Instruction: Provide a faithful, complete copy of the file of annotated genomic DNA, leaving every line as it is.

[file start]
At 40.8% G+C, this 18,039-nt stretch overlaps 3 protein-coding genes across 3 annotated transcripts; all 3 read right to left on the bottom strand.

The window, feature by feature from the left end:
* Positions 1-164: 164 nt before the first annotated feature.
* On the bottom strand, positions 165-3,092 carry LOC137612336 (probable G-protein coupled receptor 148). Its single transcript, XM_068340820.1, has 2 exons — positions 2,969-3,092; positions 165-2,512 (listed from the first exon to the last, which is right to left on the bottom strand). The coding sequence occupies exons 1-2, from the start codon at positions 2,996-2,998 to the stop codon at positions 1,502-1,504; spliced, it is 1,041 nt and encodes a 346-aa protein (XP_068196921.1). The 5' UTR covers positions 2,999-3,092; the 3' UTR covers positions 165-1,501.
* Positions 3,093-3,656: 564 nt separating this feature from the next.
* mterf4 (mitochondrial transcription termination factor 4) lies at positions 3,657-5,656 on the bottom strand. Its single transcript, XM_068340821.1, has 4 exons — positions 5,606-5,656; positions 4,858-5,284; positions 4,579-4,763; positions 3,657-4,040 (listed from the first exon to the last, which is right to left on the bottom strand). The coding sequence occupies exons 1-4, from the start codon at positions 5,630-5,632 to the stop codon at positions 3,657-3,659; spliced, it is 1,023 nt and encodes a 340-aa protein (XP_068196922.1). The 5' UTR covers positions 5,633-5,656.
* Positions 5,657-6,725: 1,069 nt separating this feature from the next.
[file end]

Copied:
At 40.8% G+C, this 18,039-nt stretch overlaps 3 protein-coding genes across 3 annotated transcripts; all 3 read right to left on the bottom strand.

The window, feature by feature from the left end:
* Positions 1-164: 164 nt before the first annotated feature.
* On the bottom strand, positions 165-3,092 carry LOC137612336 (probable G-protein coupled receptor 148). Its single transcript, XM_068340820.1, has 2 exons — positions 2,969-3,092; positions 165-2,512 (listed from the first exon to the last, which is right to left on the bottom strand). The coding sequence occupies exons 1-2, from the start codon at positions 2,996-2,998 to the stop codon at positions 1,502-1,504; spliced, it is 1,041 nt and encodes a 346-aa protein (XP_068196921.1). The 5' UTR covers positions 2,999-3,092; the 3' UTR covers positions 165-1,501.
* Positions 3,093-3,656: 564 nt separating this feature from the next.
* mterf4 (mitochondrial transcription termination factor 4) lies at positions 3,657-5,656 on the bottom strand. Its single transcript, XM_068340821.1, has 4 exons — positions 5,606-5,656; positions 4,858-5,284; positions 4,579-4,763; positions 3,657-4,040 (listed from the first exon to the last, which is right to left on the bottom strand). The coding sequence occupies exons 1-4, from the start codon at positions 5,630-5,632 to the stop codon at positions 3,657-3,659; spliced, it is 1,023 nt and encodes a 340-aa protein (XP_068196922.1). The 5' UTR covers positions 5,633-5,656.
* Positions 5,657-6,725: 1,069 nt separating this feature from the next.